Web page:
Today, let’s talk about the subtropics! Or more precisely, one particular point of the subtropics where I was lucky enough to be recently: Cape Reinga.
When you are in Cape Reinga, you are at the very north of New Zealand’s North Island, at approximately 34.4°S. Actually, there is one point to the east that is slightly more in the north, but Cape Reinga is more beautiful and more symbolic. According to the Maori, you are standing on the edge of the underworld; the spirits of the dead travel all the way north to jump off this cape into the ocean.
“The” ocean? Not exactly.
I was particularly excited to go to this place, for there you can see the meeting of the seas: the Tasman Sea on the left, the Pacific Ocean on the right, and plenty of eddies in the middle.
And as an oceanographer, I am puzzled by these eddies. I emailed the only New Zealand oceanographer I know, who actually works on Antarctic sea ice and had no idea what I was talking about. So I checked the scientific literature, but found hardly anything, and nothing satisfactory. So dear reader, I need your help. Here are the hypotheses:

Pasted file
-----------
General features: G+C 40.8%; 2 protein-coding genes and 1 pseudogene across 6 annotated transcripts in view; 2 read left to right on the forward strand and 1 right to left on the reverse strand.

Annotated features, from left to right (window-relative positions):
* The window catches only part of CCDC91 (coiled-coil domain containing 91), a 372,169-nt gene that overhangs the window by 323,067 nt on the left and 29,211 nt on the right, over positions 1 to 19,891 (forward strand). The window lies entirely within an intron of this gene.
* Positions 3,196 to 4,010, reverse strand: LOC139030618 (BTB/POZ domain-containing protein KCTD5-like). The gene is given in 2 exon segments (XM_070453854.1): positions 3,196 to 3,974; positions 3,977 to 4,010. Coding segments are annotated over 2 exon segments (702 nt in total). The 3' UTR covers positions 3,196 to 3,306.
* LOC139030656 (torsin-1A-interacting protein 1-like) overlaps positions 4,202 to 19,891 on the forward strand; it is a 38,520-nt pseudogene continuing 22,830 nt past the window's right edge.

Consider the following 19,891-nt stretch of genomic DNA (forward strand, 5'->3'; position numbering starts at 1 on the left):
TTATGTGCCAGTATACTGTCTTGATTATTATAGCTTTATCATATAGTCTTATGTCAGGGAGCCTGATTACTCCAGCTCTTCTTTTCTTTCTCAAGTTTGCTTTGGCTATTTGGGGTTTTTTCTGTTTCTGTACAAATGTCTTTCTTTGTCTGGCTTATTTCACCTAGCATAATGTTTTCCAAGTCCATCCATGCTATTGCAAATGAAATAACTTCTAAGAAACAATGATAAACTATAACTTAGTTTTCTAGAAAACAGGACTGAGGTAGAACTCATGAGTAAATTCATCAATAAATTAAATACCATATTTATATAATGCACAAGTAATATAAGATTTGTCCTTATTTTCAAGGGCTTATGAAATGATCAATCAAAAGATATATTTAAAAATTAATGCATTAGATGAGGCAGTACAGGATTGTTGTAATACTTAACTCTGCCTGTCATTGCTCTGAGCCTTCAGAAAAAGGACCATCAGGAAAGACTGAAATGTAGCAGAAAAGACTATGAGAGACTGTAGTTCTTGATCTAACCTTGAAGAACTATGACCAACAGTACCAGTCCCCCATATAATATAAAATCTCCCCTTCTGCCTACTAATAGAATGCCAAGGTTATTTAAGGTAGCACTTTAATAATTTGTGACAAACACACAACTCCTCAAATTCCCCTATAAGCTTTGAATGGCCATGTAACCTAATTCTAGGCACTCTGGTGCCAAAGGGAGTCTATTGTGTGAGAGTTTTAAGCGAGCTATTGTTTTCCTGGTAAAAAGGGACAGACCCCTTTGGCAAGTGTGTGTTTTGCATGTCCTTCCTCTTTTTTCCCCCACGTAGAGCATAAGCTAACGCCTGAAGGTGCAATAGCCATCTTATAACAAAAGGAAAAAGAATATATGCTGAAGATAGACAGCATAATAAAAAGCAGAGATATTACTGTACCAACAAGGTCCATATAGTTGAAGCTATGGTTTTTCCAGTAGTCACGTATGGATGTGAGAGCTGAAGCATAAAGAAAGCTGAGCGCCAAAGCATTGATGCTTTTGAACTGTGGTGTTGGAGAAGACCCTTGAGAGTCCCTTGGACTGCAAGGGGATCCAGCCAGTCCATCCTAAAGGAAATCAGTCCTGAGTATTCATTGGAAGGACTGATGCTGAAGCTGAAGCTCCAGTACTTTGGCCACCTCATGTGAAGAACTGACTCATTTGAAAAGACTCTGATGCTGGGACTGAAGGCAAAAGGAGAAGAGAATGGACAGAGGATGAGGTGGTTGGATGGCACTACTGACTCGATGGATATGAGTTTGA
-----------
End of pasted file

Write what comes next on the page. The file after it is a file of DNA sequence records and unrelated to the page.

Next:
– strong tidal currents. In that case, why aren’t both water bodies moving in the same direction? Is the sea floor / geometry of the coast line very different on each side of the cape?
– different water masses. Salinity and temperature look the same to me on both sides of the cape (on the WOCE Atlas).- upwelling (wind-induced). We would see a divergence of the water, right? But to me it looked like it was converging at this particular spot.
Anyway, if you know about it, or know someone who could answer all these vital questions, feel free to contact me!